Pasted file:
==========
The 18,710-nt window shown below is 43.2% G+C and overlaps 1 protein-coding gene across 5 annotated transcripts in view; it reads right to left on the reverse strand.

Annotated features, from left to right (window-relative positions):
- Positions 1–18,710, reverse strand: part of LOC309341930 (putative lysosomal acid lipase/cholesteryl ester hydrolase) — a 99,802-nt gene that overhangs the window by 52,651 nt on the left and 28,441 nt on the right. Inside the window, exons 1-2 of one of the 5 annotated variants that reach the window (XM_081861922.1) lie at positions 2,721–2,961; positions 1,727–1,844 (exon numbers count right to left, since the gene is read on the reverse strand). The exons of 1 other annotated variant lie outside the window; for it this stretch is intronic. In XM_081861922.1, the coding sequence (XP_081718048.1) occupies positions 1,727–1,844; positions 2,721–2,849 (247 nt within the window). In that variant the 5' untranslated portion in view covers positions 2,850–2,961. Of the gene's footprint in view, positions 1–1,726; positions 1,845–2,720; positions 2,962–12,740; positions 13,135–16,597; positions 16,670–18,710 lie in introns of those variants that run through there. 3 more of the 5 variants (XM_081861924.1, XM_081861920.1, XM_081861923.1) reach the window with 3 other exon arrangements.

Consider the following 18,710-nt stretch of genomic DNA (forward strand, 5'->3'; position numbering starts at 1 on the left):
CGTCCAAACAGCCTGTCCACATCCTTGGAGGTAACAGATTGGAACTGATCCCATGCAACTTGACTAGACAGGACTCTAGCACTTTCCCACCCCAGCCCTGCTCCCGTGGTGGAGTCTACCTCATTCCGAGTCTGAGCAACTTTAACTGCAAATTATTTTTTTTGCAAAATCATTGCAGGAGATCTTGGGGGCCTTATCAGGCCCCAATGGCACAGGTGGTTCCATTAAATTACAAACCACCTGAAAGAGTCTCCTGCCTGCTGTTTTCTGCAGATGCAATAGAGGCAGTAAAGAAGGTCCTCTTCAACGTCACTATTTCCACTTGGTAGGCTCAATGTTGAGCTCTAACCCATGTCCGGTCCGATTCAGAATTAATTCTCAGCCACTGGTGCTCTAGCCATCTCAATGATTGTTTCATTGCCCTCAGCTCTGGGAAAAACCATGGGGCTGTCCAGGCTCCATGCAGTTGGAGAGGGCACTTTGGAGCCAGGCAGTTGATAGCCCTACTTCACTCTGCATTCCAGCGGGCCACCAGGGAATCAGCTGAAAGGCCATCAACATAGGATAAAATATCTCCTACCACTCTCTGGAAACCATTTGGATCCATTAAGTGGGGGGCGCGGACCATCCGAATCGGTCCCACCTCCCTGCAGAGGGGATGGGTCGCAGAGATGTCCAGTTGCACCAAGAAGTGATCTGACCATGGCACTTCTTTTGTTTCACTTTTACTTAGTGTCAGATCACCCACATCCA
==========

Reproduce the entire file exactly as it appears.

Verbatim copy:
The 18,710-nt window shown below is 43.2% G+C and overlaps 1 protein-coding gene across 5 annotated transcripts in view; it reads right to left on the reverse strand.

Annotated features, from left to right (window-relative positions):
- Positions 1–18,710, reverse strand: part of LOC309341930 (putative lysosomal acid lipase/cholesteryl ester hydrolase) — a 99,802-nt gene that overhangs the window by 52,651 nt on the left and 28,441 nt on the right. Inside the window, exons 1-2 of one of the 5 annotated variants that reach the window (XM_081861922.1) lie at positions 2,721–2,961; positions 1,727–1,844 (exon numbers count right to left, since the gene is read on the reverse strand). The exons of 1 other annotated variant lie outside the window; for it this stretch is intronic. In XM_081861922.1, the coding sequence (XP_081718048.1) occupies positions 1,727–1,844; positions 2,721–2,849 (247 nt within the window). In that variant the 5' untranslated portion in view covers positions 2,850–2,961. Of the gene's footprint in view, positions 1–1,726; positions 1,845–2,720; positions 2,962–12,740; positions 13,135–16,597; positions 16,670–18,710 lie in introns of those variants that run through there. 3 more of the 5 variants (XM_081861924.1, XM_081861920.1, XM_081861923.1) reach the window with 3 other exon arrangements.

Consider the following 18,710-nt stretch of genomic DNA (forward strand, 5'->3'; position numbering starts at 1 on the left):
CGTCCAAACAGCCTGTCCACATCCTTGGAGGTAACAGATTGGAACTGATCCCATGCAACTTGACTAGACAGGACTCTAGCACTTTCCCACCCCAGCCCTGCTCCCGTGGTGGAGTCTACCTCATTCCGAGTCTGAGCAACTTTAACTGCAAATTATTTTTTTTGCAAAATCATTGCAGGAGATCTTGGGGGCCTTATCAGGCCCCAATGGCACAGGTGGTTCCATTAAATTACAAACCACCTGAAAGAGTCTCCTGCCTGCTGTTTTCTGCAGATGCAATAGAGGCAGTAAAGAAGGTCCTCTTCAACGTCACTATTTCCACTTGGTAGGCTCAATGTTGAGCTCTAACCCATGTCCGGTCCGATTCAGAATTAATTCTCAGCCACTGGTGCTCTAGCCATCTCAATGATTGTTTCATTGCCCTCAGCTCTGGGAAAAACCATGGGGCTGTCCAGGCTCCATGCAGTTGGAGAGGGCACTTTGGAGCCAGGCAGTTGATAGCCCTACTTCACTCTGCATTCCAGCGGGCCACCAGGGAATCAGCTGAAAGGCCATCAACATAGGATAAAATATCTCCTACCACTCTCTGGAAACCATTTGGATCCATTAAGTGGGGGGCGCGGACCATCCGAATCGGTCCCACCTCCCTGCAGAGGGGATGGGTCGCAGAGATGTCCAGTTGCACCAAGAAGTGATCTGACCATGGCACTTCTTTTGTTTCACTTTTACTTAGTGTCAGATCACCCACATCCA